In the PNB fraud case, the bank employees had sent these guarantees in the absence of credit limits and collateral security (in Modi’s case). Secondly, they didn’t make an entry in the bank’s core banking system – the software used to support a bank’s most common transactions, which also acts as a record keeper.

Reported by Media

Hot Off The PressNews

As reported by the media, Sajid Javid the UK Home Secretary signed the extradition order of Vijay Mallya on 04-02-2019.

Westminster Magistrates’ Court had sent Vijay Mallya’s case to the Home Secretary for a decision on whether to order extradition.

Mallya said he intends to appeal the decision, “After the decision was handed down on December 10, 2018, by Westminster Magistrates Court, I stated my intention to appeal. I couldn’t initiate appeal process before a decision by Home Secretary. Now I’ll initiate the appeal process”.

Mallya has 14 days’ time to appeal against his extradition in a higher court.

Vijay Mallya was facing charges of fraud, money laundering and violation of Foreign Exchange Management Act (FEMA).

[Source: Economic Times]
Case BriefsForeign Courts

Westminster Magistrates’ Court: A Single Judge Bench comprising of Senior District Judge (the Chief Magistrate) Emma Arbuthnot accepted the Government of India’s (GoI) extradition request for tycoon Vijay Mallya to face trial on charges of fraud and money laundering.

The Court considered the vast evidence placed on record by GoI and relying on the case of Devani v. Republic of Kenya, [2015] EWHC 3535 opined that there was a prima facie case that the funds loaned by Indian banks to Mallya were misused. A number of email trails were relied on to rule that he had misrepresented his net worth to the banks.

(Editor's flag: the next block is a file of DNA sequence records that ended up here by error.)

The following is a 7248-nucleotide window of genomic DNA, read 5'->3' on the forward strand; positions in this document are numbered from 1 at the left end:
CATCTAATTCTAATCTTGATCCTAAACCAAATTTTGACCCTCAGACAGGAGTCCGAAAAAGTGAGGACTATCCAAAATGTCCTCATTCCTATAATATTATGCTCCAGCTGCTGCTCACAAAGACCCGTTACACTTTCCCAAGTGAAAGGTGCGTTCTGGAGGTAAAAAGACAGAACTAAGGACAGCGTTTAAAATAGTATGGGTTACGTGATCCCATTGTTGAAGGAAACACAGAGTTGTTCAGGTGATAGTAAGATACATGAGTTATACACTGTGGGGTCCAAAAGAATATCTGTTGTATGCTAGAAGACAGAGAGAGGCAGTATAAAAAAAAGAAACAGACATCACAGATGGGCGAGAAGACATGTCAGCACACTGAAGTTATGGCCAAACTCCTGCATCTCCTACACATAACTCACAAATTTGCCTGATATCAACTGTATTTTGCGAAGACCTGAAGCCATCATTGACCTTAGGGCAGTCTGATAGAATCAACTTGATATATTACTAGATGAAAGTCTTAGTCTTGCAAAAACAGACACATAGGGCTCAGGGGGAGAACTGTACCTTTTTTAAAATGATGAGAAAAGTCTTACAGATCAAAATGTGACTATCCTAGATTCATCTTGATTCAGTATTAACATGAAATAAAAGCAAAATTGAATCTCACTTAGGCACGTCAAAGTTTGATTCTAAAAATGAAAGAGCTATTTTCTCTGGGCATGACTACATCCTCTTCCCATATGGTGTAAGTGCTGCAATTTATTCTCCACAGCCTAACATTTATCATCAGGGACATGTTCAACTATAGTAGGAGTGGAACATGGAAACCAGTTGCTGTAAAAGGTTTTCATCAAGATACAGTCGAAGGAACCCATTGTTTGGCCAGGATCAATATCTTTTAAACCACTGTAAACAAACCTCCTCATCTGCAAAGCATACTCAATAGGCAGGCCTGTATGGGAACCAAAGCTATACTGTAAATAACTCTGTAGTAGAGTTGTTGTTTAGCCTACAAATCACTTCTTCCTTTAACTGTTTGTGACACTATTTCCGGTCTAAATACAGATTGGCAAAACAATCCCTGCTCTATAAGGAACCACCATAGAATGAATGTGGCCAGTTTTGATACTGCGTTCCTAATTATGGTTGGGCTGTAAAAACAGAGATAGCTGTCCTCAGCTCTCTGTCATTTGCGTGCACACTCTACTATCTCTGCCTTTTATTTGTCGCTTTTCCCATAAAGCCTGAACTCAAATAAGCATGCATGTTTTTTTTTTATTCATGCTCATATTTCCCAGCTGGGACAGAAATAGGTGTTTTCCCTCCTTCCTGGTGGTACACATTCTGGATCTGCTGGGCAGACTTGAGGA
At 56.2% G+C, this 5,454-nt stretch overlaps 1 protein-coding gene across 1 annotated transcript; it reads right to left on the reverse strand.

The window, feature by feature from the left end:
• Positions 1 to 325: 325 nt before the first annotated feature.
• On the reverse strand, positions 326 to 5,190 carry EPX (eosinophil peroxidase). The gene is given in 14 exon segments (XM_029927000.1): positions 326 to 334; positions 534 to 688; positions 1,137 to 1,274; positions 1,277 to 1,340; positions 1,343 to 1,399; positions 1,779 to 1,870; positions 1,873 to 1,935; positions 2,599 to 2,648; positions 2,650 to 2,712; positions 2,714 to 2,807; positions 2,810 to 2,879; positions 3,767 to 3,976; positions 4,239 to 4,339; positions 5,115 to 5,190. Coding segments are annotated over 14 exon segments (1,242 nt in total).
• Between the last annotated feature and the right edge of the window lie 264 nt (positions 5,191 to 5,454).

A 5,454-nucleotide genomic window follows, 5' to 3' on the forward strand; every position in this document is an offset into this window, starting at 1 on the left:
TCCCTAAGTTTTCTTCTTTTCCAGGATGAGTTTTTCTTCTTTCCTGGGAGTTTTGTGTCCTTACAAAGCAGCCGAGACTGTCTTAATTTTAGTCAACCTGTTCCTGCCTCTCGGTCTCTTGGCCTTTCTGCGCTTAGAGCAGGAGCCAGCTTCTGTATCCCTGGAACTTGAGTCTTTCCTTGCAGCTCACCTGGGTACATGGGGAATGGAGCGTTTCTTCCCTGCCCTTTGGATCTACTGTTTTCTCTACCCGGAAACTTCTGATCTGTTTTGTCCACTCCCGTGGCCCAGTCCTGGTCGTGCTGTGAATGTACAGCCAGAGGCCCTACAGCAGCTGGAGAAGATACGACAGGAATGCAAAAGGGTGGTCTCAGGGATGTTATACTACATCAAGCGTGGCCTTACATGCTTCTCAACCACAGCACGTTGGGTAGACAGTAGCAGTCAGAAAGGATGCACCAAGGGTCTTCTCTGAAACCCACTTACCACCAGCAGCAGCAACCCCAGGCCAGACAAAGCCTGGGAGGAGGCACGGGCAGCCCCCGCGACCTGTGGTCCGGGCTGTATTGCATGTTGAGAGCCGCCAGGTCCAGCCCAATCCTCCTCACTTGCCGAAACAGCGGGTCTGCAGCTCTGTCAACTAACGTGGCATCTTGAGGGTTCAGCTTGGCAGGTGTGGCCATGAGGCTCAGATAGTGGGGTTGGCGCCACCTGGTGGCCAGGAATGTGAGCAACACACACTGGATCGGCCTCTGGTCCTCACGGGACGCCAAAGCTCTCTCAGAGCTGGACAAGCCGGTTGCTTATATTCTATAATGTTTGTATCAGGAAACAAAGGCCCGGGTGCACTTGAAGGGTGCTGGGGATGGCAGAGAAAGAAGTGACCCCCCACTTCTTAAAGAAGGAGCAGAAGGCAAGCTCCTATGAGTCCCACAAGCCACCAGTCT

It was further held that there was a prima facie case of a conspiracy to defraud which involved not just the Kingfisher Airlines executives but also some bankers. There was clear evidence of misapplication of loan funds and thus there was a prima facie case of conspiracy to launder money was found against Mallya.

The Court also took note of Mallya’s concerns that the Central Bureau of Investigation (CBI) which had investigated this case was susceptible to political interference and was a “caged parrot” speaking with its master’s voice, especially by the ruling party BJP. The said concern was dismissed holding that there was no evidence showing that the present extradition request was, in fact, being made to prosecute him for his political opinions.

It was ruled that Mallya’s allegations against the professional integrity of Mr Rakesh Asthana, who leads the CBI and was the prosecutor of his case, was without any basis since the Supreme Court of India had cleared Mr. Asthana of allegations made against his integrity and there was no reliable or significant evidence produced by Mallya to support his averment.

Mallya argued against his extradition, saying Indian jails do not have proper air and light. The Court applied Othman criteria of Othman v. UK, (2012) 55 EHRR 1 to decide whether Mallya’s extradition would be compatible with his Convention rights within the meaning of the Human Rights Act, 1998. It viewed the video submitted by GoI and found clear assurance that the cell for Mallya’s lodging – Barrack No. 12 in Arthur Road Jail, Mumbai – had requisite living conditions where he would be able to obtain his medical treatment.

One might recall that the learned Judge’s demand for a video of Mallya’s barrack did not go down well with India and earlier this year PM Modi had told his British counterpart Theresa May that it was not right for Courts in her country to ask about the condition of Indian jails “as we still have the prisons where they jailed our leaders like Mahatma Gandhi and Jawaharlal Nehru.”[1]

Bearing in mind the findings of prima facie case, no evidence that the prosecution was politically motivated, and no lack of fair trial, Mallya’s contention of abuse of process was also dismissed.

In view of the above, Mallya’s case was sent to the United Kingdom Home Office (the British equivalent of Home Ministry) where Home Secretary, Sajid Javid would decide whether to order his extradition based on the verdict of the Magistrates’ Court.[Govt. of India v. Vijay Mallya, decided on 10-12-2018]

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[1] https://www.ndtv.com/india-news/pm-narendra-modis-sharp-retort-to-theresa-may-on-indian-jails-revealed-1858878